E.W.B. van den Muijzenberg
In prehistoric times and even later, when man collected roots and fruits and hunted with primitive tools, there was no real horticulture. Man often did not get sufficient food to survive, and died at an early age. In the primitive society / according to Fourastié/ 80% of the population was working in agriculture and horticulture, 15% in handicraft and only 5% in the third-the service sector. This still exists in some countries were horticulture is practised with primitive tools and with physical effort. There horticulturists have to work from sunrise till sunset but they have a good sleep at night. There was hardly time for reflexion and the gardeners were real work-slaves in the literal meaning of this word. In the course, mainly of this century, there came improvement through manuring, disease control, selection, breeding, irrigation, through work-study and work-organisation but even more through mechanization and automation.

In old times the muscles counted, though the workmethod was also of importance. Now the brain, and its organising ability will turn the scale.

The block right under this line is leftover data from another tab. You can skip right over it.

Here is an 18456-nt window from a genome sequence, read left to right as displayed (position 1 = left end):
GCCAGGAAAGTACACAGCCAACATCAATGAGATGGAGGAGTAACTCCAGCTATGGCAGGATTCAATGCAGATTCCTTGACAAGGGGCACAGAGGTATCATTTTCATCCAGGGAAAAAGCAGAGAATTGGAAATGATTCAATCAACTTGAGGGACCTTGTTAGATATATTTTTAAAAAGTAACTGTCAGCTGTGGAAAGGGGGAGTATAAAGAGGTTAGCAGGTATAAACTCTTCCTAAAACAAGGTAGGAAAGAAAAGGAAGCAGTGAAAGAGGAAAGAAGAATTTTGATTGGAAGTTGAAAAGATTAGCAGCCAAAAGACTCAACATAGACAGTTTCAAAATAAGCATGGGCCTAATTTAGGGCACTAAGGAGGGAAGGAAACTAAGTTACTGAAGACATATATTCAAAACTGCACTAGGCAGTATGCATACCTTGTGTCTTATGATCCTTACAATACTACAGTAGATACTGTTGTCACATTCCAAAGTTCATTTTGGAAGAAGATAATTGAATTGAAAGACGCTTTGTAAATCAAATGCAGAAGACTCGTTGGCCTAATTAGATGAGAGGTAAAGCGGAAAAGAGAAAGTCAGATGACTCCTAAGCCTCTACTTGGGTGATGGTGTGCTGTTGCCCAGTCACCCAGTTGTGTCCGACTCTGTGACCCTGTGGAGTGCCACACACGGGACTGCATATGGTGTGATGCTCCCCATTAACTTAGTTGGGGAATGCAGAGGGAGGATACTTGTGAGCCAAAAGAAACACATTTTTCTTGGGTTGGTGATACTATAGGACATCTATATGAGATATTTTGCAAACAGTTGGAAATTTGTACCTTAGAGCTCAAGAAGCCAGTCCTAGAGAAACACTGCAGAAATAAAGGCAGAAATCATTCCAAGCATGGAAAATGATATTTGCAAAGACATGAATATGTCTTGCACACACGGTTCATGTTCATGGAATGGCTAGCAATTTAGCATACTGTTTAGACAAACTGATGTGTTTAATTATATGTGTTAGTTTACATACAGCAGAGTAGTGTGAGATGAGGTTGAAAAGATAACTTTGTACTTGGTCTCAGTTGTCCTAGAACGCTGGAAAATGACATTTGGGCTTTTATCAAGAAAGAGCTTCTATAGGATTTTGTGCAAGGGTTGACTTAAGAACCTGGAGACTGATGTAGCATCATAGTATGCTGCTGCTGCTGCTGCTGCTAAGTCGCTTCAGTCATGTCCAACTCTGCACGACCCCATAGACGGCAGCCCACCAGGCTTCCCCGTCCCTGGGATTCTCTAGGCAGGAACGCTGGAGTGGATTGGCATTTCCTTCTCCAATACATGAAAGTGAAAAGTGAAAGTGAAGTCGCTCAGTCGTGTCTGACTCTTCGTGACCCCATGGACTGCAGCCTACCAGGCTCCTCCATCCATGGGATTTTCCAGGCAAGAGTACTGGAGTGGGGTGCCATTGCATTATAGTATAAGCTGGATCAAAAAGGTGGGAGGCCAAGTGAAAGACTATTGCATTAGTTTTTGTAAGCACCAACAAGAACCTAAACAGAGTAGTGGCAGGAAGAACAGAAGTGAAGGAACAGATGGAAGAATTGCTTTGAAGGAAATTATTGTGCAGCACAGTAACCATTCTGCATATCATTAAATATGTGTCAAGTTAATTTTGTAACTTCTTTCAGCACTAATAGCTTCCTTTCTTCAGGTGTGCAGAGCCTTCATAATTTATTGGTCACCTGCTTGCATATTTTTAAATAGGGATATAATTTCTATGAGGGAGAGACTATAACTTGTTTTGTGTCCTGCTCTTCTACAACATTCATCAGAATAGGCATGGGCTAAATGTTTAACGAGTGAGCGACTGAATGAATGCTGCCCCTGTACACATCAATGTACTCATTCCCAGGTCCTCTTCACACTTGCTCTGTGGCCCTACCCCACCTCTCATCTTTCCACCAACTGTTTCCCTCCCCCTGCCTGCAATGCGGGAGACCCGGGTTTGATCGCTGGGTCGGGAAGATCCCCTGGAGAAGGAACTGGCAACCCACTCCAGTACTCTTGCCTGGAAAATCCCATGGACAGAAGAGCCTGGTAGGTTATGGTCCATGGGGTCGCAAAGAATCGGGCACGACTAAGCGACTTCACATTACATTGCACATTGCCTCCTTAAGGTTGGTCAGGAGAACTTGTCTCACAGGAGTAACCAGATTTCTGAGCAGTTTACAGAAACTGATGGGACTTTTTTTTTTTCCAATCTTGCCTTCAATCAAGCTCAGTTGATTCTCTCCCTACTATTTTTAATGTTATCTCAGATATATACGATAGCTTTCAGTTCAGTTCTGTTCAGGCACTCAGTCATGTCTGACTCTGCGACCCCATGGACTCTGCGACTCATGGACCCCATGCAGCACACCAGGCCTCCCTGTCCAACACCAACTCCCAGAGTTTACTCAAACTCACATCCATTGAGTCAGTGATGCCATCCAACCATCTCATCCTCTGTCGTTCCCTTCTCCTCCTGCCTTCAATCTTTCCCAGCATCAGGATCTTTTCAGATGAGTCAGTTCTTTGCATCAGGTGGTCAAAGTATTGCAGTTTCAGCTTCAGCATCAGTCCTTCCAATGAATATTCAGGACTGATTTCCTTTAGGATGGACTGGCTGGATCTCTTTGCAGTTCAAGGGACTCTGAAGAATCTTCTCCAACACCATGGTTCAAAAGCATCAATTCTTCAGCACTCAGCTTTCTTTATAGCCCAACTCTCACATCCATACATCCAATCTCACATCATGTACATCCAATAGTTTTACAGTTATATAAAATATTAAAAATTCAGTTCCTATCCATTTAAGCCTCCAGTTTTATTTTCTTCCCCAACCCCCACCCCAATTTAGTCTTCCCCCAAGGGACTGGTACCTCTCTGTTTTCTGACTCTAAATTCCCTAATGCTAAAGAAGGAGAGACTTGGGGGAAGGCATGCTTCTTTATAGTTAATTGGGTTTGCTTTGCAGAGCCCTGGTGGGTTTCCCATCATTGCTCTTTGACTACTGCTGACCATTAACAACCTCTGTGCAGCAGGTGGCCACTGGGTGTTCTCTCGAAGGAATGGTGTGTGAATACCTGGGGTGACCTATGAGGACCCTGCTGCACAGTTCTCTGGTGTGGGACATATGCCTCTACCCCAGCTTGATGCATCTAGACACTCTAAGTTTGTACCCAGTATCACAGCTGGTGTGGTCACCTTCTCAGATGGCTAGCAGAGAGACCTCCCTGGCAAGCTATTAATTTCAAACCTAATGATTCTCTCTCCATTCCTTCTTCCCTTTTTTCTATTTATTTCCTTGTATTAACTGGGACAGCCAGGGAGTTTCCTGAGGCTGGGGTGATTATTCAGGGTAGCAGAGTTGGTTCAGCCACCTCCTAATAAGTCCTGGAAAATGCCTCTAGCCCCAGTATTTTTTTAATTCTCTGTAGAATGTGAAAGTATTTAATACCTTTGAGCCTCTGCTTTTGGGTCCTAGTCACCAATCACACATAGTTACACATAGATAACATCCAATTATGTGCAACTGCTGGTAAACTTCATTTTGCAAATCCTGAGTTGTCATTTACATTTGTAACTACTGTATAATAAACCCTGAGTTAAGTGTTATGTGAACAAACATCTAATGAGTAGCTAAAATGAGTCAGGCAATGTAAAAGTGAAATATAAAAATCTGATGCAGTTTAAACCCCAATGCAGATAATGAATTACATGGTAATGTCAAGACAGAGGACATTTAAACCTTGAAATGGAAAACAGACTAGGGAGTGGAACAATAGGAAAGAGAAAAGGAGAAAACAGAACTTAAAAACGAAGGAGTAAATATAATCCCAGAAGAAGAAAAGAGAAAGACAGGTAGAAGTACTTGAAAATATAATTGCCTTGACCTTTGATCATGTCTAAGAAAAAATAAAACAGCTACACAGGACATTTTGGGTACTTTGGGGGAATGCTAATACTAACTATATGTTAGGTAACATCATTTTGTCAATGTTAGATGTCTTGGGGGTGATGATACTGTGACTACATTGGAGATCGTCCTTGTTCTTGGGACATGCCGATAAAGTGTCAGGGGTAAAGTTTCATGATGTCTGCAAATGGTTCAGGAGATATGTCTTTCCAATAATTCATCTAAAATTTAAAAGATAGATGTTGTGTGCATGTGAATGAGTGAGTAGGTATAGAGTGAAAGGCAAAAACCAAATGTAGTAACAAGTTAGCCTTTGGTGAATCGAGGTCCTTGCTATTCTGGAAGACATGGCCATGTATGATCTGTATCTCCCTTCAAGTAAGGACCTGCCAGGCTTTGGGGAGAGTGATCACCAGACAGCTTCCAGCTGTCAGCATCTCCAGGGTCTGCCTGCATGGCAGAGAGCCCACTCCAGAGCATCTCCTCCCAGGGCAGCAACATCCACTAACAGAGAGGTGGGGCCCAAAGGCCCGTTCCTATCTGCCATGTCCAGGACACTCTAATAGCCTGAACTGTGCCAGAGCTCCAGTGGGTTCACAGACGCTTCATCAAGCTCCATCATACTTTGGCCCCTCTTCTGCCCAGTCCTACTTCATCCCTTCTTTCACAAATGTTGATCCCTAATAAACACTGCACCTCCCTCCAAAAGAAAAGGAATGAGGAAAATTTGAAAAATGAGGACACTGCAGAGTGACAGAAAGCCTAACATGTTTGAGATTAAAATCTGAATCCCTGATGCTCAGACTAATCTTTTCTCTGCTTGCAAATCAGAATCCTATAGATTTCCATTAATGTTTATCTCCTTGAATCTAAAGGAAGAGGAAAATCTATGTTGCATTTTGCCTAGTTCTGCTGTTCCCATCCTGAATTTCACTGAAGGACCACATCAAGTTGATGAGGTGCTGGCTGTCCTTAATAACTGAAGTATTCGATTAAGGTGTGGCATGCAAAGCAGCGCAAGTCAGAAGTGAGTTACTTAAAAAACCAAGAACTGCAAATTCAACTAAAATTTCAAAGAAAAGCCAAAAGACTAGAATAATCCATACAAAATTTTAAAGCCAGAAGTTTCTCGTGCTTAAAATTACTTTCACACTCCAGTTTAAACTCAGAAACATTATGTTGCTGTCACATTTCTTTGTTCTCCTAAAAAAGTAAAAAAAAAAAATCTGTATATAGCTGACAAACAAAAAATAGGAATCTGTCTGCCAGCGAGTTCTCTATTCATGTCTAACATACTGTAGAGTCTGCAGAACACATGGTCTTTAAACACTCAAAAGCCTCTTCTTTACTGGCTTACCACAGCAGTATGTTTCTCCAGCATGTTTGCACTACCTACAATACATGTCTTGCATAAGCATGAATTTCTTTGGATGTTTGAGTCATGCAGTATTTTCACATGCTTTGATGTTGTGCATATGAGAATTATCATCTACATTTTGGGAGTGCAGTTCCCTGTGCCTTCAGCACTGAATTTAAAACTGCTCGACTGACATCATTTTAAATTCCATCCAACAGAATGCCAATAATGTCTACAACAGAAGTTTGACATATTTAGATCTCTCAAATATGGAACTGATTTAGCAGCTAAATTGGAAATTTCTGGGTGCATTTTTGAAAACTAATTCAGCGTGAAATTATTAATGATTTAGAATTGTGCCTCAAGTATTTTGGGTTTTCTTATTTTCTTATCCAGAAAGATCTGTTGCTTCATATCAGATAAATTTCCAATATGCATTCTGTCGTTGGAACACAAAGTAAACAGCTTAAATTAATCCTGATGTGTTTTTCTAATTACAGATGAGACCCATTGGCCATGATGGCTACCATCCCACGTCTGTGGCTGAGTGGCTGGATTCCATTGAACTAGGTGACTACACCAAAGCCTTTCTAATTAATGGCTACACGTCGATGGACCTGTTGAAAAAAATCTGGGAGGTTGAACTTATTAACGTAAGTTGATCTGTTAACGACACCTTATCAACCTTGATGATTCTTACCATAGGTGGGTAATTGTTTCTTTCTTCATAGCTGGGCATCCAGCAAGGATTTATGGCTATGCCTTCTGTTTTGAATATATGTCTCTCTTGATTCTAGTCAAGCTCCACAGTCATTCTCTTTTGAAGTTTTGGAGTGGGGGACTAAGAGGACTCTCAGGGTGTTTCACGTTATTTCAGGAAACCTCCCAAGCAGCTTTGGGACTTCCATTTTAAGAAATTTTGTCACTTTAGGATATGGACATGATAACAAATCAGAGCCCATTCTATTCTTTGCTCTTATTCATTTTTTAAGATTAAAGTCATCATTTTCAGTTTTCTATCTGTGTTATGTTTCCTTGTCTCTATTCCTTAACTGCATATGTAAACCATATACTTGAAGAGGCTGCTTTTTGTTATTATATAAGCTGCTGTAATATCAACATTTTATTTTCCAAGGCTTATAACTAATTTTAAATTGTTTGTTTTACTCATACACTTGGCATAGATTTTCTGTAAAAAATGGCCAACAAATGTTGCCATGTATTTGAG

It is remarkable that workstudy in horticulture has not been started much longer ago, as even with simple tools it may be very important what method should be used. It is very easy to break even a heavy spade in digging or spading and you must be an expert in digging out even small trees with an ordinary spade at a good speed. Already centuries ago there were in the Netherlands quite different types of spade in the various parts of the country, depending upon the soiltype /dune-sand, sand with stones, peat with hard roots, clay etc./. It is much more difficult to change the work-method

van den Muijzenberg, E.W.B. (1973). THE CHANGING ROLE OF HUMAN LABOUR IN HORTICULTURE. Acta Hortic. 28, 12-16
DOI: 10.17660/ActaHortic.1973.28.1